The board approved funding for the following local-side Program Open Space projects:
Dorchester County will receive $37,800 to partially fund a new pavilion and playground equipment at the Dorchester County pool in Cambridge.
Queen Anne’s County will receive:
- $25,000 for renovations at the Blue Heron Golf Course in Stevensville;
- $75,000 for improvements to a mile of trail at Church Hill Park; and
- $508,280 to partially fund construction of at least four athletic fields and a parking lot for White Marsh Park in Centreville.
“Queen Anne’s County is so very grateful to the Board of Public Works for providing these funds to our citizens, especially in these tough fiscal times,” said Dr. Eric Wargotz, President of the Queen Anne’s County Commissioners.
Worcester County will receive:
- $49,038 for improvements to the bandstand and paths at Cypress Park in Pocomoke City;
- $58,500 to develop a master plan for the Greys Creek Nature Park and Center in Bishopville; and
- $226,800 for fitness and nature trails and playground improvements at Stephen Decatur Park in Berlin.
“We’re very grateful that state recognized the importance of the opportunities for preservation in Worcester County,” said Worcester County Commission President Virgil Shockley. “This money will be used to preserve the quality of life that we so much enjoy. As citizens participate with increasing frequency in outdoor events and recreational activities at Stephen Decatur Park in Berlin, the funding for fitness, nature trails and new playground equipment at this location will greatly enhance this facility.”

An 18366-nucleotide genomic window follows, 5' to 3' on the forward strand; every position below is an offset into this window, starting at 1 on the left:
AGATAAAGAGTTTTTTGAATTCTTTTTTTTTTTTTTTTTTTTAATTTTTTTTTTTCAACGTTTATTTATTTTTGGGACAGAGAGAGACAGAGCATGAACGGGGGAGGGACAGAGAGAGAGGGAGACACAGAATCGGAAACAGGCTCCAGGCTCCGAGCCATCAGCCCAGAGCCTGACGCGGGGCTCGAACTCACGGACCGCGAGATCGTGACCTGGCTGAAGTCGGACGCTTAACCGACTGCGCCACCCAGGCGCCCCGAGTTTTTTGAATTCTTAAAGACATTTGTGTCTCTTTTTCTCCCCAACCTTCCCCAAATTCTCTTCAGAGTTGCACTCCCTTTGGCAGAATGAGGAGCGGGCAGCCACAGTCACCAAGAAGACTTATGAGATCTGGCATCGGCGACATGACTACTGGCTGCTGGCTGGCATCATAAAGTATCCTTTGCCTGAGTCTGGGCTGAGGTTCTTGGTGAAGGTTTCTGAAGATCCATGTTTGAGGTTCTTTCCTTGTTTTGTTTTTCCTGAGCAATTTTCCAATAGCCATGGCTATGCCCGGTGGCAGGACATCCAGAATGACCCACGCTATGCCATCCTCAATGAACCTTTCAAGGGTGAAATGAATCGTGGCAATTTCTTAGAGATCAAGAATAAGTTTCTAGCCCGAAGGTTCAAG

The board approved funding for the following state-side Program Open Space project:
Fishing Bay Wildlife Management Area in Dorchester County will be expanded by 85 acres to further protect wildlife habitat and the water quality of Fishing Bay and the Nanticoke River. The $108,663 acquisition is located within a high priority conservation area and received an ecological ranking of 95 under the new Program Open Space targeting system.
“Permanent protection of these ecologically valuable properties will safeguard sensitive wildlife habitat and increase opportunities for environment education and seasonal hunting,” said Department of Natural Resources Secretary John R. Griffin.
Since 2007, the Board of Public Works has preserved more than 10,197 acres of natural areas for public recreation and watershed and wildlife protection across Maryland. Since 1969, Program Open Space has protected more than 327,670 acres with funds from a percentage of the real estate transfer tax. Most Maryland residents live within 15 minutes of an open space or recreational area funded by Program Open Space.